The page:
Everyone knows bigger snacks mean bigger slacks... Post Christmas binge, the dieting brand is here to help
A new year, a new you! Sure, we’ve heard that one before…
Honestly, I mean it this time. And what better way to reach your weight goals than by joining Weight Watchers? The brand, perhaps the most notable dieting membership club, runs meetings and franchises internationally and has around 1.1m members.
An old fashioned way to lose weight, no?
It was founded by a New York housewife, Jean Nidetch, in 1963 after a friend mistook her for being pregnant. Mortified, Nidetch, started a diet from the New York City Board of Health and Obesity Clinic. It was simple and sensible – low fat, low sugar, low carb – but, according to Weight Watchers lore, it was weekly coffee sessions with her dieting buddies that helped shed the pounds. Thus a concept was born.
But isn’t it all about health now?
It’s true dieting is a bit of a dirty word and health is now a holistic lifestyle choice. Weight Watchers’ stock price has peaked and troughed with the fads over the years, and hit an all-time low in 2015. But it is getting back on its feet. It seems that calorie counting – the essence behind Weight Watchers’ points system – still has a place. Its 2016 financial report showed a gross profit of $585.5m on revenues of more than £1.16bn internationally – a margin of 50.3%.
So how does it actually work?
As well as the weekly weigh-ins, your paid membership gives you access to Weight Watchers’ proprietary points system, scoring food on both calories and nutrients. The brand – which was at one point owned by Heinz – also franchises its name to a range of food products and the programme now combines an app and online content. No foods are off-limits to dieters, so while nothing is stopping you from making an Instagram-worthy kale and cucumber smoothie, no one is forcing you.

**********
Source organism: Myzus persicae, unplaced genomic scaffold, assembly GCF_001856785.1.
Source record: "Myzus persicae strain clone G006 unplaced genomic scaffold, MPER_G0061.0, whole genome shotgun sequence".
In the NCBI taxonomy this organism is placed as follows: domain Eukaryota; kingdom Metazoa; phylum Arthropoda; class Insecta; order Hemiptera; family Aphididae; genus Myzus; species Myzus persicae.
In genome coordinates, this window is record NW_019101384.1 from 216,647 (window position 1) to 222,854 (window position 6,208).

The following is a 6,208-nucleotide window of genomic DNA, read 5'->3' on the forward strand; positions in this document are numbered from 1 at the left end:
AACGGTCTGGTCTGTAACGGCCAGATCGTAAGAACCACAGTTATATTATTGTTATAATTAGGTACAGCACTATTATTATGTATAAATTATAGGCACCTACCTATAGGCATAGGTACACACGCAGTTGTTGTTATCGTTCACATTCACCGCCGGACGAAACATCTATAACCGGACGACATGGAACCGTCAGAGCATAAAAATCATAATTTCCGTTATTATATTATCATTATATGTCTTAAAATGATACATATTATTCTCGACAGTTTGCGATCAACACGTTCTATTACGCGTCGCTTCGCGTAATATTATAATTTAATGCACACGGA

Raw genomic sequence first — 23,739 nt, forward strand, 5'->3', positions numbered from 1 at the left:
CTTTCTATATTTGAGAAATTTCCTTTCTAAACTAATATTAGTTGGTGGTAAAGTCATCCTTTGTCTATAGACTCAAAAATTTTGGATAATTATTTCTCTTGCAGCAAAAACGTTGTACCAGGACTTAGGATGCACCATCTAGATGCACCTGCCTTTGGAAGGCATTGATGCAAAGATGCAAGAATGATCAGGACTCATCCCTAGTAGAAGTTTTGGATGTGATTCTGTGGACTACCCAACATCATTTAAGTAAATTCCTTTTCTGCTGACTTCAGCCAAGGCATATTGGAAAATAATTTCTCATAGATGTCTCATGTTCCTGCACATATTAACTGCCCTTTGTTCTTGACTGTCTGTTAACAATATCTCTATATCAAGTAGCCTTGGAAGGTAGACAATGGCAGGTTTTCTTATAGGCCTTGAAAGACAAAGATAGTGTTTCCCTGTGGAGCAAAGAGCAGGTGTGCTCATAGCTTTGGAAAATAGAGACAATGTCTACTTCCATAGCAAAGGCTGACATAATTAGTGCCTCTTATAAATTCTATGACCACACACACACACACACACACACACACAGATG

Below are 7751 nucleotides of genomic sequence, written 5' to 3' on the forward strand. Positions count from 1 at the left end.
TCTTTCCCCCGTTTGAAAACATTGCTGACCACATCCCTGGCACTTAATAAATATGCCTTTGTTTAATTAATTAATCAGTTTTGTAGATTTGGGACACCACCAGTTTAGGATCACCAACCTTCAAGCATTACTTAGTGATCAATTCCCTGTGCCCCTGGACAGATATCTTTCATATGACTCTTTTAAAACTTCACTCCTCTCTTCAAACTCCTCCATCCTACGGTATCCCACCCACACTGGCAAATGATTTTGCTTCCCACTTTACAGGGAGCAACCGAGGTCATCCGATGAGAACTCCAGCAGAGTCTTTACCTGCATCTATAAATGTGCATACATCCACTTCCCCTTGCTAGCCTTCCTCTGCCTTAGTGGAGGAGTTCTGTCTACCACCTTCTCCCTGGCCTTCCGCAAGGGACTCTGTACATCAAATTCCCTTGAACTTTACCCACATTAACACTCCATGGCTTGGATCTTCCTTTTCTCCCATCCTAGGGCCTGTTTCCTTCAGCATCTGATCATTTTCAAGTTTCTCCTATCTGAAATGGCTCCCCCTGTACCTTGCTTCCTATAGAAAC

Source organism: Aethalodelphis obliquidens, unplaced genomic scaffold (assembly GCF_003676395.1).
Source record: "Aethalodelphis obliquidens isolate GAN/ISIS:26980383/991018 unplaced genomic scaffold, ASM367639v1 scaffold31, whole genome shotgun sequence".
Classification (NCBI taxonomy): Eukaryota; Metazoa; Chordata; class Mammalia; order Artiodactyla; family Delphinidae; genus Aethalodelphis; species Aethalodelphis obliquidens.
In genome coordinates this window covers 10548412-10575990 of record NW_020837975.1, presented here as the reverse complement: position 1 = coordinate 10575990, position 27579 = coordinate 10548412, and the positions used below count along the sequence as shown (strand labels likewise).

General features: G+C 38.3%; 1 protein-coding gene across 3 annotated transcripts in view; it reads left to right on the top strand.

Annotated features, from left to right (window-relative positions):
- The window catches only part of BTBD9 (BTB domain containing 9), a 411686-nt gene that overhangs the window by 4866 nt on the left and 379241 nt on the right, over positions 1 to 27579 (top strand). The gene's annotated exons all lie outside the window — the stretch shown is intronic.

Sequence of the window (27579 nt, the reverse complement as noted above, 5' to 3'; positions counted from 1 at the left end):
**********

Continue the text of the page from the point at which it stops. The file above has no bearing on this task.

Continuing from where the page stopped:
Does it really get results?
According to her obituary, till the day she died in 2015, aged 91, Nidetch never again exceeded a weight of 64kg. While not everyone will have her success (or willpower), there is evidence to suggest group support sessions do help – which makes sense as they are also used to help people quit a range of vices including smoking and alcohol. One study published in the Annals of Internal Medicine showed Weight Watchers members lose 2.6% more weight over a 12-month period than a control group.
Oprah Winfrey is probably Weight Watchers’ biggest name. The brand ambassador lost 42lb, and gained a good profit as her 10% stake’s value grew from around $43m to $154m – and that was before shares jumped 13% after her Golden Globe appearance.